The Striatal Balancing Act in Drug Addiction: Distinct Roles of Direct and Indirect Pathway Medium Spiny Neurons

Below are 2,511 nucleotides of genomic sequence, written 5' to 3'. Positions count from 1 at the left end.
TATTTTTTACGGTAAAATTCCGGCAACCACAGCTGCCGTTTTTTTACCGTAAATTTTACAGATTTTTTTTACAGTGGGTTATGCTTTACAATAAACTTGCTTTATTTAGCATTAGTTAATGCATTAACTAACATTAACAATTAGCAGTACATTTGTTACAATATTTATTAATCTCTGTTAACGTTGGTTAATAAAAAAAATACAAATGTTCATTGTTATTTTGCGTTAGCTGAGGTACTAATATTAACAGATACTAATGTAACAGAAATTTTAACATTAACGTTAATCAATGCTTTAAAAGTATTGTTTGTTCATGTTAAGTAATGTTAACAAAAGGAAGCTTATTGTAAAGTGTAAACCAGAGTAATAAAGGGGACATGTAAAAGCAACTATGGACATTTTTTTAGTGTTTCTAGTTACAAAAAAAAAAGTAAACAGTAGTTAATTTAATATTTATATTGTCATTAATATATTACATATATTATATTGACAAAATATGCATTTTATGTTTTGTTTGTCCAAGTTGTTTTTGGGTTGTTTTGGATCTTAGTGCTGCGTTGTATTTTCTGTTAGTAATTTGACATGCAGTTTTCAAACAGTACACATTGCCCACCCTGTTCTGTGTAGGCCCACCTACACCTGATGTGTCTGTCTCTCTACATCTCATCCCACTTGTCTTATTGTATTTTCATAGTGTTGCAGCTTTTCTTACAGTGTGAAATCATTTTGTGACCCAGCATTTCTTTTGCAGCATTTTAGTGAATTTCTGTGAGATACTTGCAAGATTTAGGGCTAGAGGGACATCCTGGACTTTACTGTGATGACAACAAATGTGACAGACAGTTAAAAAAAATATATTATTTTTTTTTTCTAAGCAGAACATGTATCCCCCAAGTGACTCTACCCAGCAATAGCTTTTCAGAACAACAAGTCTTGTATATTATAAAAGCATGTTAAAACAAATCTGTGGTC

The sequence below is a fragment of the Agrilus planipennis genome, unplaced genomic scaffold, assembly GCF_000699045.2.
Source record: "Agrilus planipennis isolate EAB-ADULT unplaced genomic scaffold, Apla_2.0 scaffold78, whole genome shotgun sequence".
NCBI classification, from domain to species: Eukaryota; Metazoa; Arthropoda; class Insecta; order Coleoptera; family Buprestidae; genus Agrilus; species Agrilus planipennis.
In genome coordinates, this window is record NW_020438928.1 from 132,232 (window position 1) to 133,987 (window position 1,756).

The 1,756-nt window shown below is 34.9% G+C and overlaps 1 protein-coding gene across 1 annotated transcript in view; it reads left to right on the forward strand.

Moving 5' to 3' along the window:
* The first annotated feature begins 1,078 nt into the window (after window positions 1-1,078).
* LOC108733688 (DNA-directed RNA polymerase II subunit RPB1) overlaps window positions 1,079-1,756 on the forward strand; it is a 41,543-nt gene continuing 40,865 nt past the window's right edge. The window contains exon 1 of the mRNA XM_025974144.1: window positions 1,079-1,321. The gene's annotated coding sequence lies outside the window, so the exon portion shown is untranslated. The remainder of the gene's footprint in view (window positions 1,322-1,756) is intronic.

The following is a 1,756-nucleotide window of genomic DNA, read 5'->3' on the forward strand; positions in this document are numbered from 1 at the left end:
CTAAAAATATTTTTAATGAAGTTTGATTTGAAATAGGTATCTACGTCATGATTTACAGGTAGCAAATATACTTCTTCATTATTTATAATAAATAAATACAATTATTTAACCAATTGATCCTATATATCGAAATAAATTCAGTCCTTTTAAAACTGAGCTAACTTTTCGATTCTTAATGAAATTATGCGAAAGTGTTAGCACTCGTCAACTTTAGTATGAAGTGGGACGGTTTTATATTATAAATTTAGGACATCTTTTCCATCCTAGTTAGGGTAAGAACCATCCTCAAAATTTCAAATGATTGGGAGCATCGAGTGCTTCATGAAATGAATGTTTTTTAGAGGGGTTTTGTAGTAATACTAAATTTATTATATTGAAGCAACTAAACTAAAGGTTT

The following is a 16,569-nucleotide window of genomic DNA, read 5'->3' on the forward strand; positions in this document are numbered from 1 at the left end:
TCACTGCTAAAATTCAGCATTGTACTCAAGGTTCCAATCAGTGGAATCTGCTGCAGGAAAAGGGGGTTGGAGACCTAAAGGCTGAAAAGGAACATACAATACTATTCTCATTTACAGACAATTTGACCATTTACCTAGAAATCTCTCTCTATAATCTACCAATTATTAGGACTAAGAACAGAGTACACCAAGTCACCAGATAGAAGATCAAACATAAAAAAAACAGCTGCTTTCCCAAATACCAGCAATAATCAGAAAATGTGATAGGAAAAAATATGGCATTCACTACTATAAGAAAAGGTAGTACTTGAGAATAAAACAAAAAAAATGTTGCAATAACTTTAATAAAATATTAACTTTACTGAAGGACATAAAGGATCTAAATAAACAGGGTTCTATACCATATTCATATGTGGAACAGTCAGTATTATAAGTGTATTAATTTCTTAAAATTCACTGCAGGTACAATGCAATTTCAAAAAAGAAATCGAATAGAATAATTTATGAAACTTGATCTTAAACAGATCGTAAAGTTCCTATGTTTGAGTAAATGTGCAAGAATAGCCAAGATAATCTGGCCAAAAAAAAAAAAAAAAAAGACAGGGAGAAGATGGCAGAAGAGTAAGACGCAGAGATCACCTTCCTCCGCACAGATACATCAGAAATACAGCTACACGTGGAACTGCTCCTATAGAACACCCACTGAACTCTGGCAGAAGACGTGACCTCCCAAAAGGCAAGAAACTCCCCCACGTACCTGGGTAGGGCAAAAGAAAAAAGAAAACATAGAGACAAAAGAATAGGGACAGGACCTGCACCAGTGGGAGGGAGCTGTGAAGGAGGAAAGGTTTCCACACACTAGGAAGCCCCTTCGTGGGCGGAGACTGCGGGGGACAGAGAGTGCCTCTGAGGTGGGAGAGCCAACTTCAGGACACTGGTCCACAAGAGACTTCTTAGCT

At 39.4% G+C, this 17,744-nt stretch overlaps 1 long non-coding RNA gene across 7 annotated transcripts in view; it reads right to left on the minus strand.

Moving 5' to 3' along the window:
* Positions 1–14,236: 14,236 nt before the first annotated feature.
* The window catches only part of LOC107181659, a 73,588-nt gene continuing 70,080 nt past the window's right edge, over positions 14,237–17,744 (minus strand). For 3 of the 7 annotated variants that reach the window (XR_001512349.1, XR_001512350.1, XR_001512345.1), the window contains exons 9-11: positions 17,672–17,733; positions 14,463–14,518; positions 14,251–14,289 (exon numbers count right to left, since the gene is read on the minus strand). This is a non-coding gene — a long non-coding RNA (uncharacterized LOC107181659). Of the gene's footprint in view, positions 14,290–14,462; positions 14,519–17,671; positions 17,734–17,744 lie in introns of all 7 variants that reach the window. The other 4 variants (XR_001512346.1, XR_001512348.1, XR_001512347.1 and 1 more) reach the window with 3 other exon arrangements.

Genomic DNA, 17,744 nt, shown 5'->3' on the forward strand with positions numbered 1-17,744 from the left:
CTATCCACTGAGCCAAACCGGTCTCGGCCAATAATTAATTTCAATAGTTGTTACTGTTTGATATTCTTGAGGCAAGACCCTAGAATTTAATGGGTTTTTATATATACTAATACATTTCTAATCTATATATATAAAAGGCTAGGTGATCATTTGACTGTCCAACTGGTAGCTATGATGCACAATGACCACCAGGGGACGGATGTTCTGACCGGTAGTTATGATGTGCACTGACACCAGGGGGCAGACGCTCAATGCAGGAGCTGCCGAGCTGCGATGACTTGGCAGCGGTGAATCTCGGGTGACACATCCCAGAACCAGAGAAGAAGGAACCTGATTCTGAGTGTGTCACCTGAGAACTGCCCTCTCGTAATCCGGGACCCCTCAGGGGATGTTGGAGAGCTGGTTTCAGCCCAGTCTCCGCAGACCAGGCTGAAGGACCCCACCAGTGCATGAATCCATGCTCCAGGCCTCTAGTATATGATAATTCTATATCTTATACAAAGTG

BACKGROUND The nucleus accumbens (NAc) is a brain region critically involved in psychostimulant-induced neuroadaptations. A major proportion of NAc neurons consists of medium spiny neurons (MSNs), commonly divided into two major subsets on the basis of their expression of D1 dopamine receptors (D1R-MSNs) or D2 dopamine receptors (D2R-MSNs). Although NAc MSNs are known to undergo extensive alterations in their characteristics upon exposure to drugs of abuse, the functional and structural changes specific to each type of MSN have yet to be fully resolved. METHODS We repeatedly injected cocaine into transgenic mice expressing enhanced green fluorescent protein under the control of promoters for either D1R or D2R and then analyzed the physiological characteristics of each type of MSN by whole-cell recording. We also analyzed cocaine-induced changes of spine densities of individual MSNs with recombinant lentivirus in a cell type-specific manner and corroborated findings by use of a pathway-specific labeling using recombinant rabies virus. RESULTS The D1R-MSNs exhibited decreased membrane excitability but increased frequency of miniature excitatory postsynaptic currents after repeated cocaine administration, whereas D2R-MSNs displayed a decrease in miniature excitatory postsynaptic current frequency with no change in excitability. Interestingly, miniature inhibitory postsynaptic currents decreased in D1R-MSNs but were unaffected in D2R-MSNs. Moreover, morphological analyses revealed a selective increase in spine density in D1R-MSNs after chronic cocaine exposure. CONCLUSIONS This study provides the first experimental evidence that NAc MSNs differentially contribute to psychostimulant-induced neuroadaptations by changing their intrinsic, synaptic, and structural characteristics in a cell type-specific fashion.